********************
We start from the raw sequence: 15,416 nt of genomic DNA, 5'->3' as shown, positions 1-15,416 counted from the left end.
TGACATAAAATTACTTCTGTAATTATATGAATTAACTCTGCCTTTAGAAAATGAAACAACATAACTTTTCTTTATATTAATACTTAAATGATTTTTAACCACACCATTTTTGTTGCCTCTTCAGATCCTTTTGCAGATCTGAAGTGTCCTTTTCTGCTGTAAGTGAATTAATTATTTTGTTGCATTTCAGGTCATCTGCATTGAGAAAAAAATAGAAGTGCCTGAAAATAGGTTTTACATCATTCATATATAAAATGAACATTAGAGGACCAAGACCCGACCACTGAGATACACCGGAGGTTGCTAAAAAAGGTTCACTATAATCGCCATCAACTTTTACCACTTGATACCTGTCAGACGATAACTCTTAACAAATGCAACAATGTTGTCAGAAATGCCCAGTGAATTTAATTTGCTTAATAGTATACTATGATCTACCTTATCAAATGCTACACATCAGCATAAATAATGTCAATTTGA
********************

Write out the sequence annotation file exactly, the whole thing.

We start from the raw sequence: 15,416 nt of genomic DNA, 5'->3' as shown, positions 1-15,416 counted from the left end.
TGACATAAAATTACTTCTGTAATTATATGAATTAACTCTGCCTTTAGAAAATGAAACAACATAACTTTTCTTTATATTAATACTTAAATGATTTTTAACCACACCATTTTTGTTGCCTCTTCAGATCCTTTTGCAGATCTGAAGTGTCCTTTTCTGCTGTAAGTGAATTAATTATTTTGTTGCATTTCAGGTCATCTGCATTGAGAAAAAAATAGAAGTGCCTGAAAATAGGTTTTACATCATTCATATATAAAATGAACATTAGAGGACCAAGACCCGACCACTGAGATACACCGGAGGTTGCTAAAAAAGGTTCACTATAATCGCCATCAACTTTTACCACTTGATACCTGTCAGACGATAACTCTTAACAAATGCAACAATGTTGTCAGAAATGCCCAGTGAATTTAATTTGCTTAATAGTATACTATGATCTACCTTATCAAATGCTACACATCAGCATAAATAATGTCAATTTGA